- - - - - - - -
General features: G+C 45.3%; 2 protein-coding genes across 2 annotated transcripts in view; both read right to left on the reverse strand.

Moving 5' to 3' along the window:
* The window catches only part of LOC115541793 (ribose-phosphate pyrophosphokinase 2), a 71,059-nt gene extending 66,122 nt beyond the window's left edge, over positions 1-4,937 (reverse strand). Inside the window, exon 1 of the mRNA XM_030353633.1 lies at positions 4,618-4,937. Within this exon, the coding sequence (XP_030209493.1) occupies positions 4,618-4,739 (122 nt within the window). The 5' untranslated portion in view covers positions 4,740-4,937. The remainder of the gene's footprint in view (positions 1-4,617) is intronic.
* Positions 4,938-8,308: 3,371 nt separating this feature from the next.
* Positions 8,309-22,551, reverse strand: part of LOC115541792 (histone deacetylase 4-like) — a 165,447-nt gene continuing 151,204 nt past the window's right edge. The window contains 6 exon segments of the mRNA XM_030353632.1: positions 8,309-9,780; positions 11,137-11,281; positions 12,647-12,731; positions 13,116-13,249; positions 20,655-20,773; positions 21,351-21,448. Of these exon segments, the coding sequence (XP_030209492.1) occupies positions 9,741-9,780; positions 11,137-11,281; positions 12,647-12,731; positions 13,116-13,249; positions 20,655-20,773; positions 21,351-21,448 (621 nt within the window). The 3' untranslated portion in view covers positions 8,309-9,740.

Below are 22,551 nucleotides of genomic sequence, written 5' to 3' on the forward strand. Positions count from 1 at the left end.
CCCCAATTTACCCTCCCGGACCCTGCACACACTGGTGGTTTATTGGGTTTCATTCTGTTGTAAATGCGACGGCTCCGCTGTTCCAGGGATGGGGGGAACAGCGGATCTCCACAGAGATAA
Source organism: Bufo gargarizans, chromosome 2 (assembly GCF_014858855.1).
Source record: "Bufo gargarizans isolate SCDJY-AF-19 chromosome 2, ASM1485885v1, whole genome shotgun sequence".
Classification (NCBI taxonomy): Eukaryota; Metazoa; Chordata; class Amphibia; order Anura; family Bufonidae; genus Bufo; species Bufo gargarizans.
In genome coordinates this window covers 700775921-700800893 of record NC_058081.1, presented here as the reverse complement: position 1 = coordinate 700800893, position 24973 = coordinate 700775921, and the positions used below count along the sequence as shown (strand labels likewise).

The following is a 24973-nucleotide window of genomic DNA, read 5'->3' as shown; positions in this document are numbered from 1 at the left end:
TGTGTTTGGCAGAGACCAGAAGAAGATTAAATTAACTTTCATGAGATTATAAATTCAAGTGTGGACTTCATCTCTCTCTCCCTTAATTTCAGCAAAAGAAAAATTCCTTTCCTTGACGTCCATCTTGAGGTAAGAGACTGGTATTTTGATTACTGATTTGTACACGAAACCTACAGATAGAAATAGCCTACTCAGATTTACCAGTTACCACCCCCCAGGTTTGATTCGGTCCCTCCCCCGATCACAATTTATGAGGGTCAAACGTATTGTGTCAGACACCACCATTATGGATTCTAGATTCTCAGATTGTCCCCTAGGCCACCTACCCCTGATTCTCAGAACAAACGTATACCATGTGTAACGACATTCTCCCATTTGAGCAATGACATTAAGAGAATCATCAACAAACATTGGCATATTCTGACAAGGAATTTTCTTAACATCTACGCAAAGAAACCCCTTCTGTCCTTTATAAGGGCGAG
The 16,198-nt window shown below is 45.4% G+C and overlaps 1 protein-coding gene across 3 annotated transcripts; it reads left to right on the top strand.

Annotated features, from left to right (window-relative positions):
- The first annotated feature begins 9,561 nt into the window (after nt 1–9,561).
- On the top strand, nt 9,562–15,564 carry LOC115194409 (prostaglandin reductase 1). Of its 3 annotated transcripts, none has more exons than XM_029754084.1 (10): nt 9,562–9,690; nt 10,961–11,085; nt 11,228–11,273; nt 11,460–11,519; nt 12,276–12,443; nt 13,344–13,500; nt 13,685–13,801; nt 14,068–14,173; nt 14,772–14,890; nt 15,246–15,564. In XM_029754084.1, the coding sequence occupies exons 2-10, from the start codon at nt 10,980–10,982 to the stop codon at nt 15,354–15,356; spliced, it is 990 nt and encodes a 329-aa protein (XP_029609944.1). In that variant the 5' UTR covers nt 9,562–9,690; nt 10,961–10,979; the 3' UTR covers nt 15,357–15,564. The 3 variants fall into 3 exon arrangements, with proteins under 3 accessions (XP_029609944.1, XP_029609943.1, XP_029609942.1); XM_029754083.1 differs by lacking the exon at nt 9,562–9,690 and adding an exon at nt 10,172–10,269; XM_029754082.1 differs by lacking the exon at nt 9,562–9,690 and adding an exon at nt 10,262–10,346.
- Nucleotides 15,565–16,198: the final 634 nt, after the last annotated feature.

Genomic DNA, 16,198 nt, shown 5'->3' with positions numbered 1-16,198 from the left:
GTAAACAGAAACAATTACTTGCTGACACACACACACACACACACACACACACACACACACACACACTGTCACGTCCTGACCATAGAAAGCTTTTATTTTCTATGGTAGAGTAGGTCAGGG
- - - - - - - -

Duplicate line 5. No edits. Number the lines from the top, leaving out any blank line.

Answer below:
* Positions 8,309-22,551, reverse strand: part of LOC115541792 (histone deacetylase 4-like) — a 165,447-nt gene continuing 151,204 nt past the window's right edge. The window contains 6 exon segments of the mRNA XM_030353632.1: positions 8,309-9,780; positions 11,137-11,281; positions 12,647-12,731; positions 13,116-13,249; positions 20,655-20,773; positions 21,351-21,448. Of these exon segments, the coding sequence (XP_030209492.1) occupies positions 9,741-9,780; positions 11,137-11,281; positions 12,647-12,731; positions 13,116-13,249; positions 20,655-20,773; positions 21,351-21,448 (621 nt within the window). The 3' untranslated portion in view covers positions 8,309-9,740.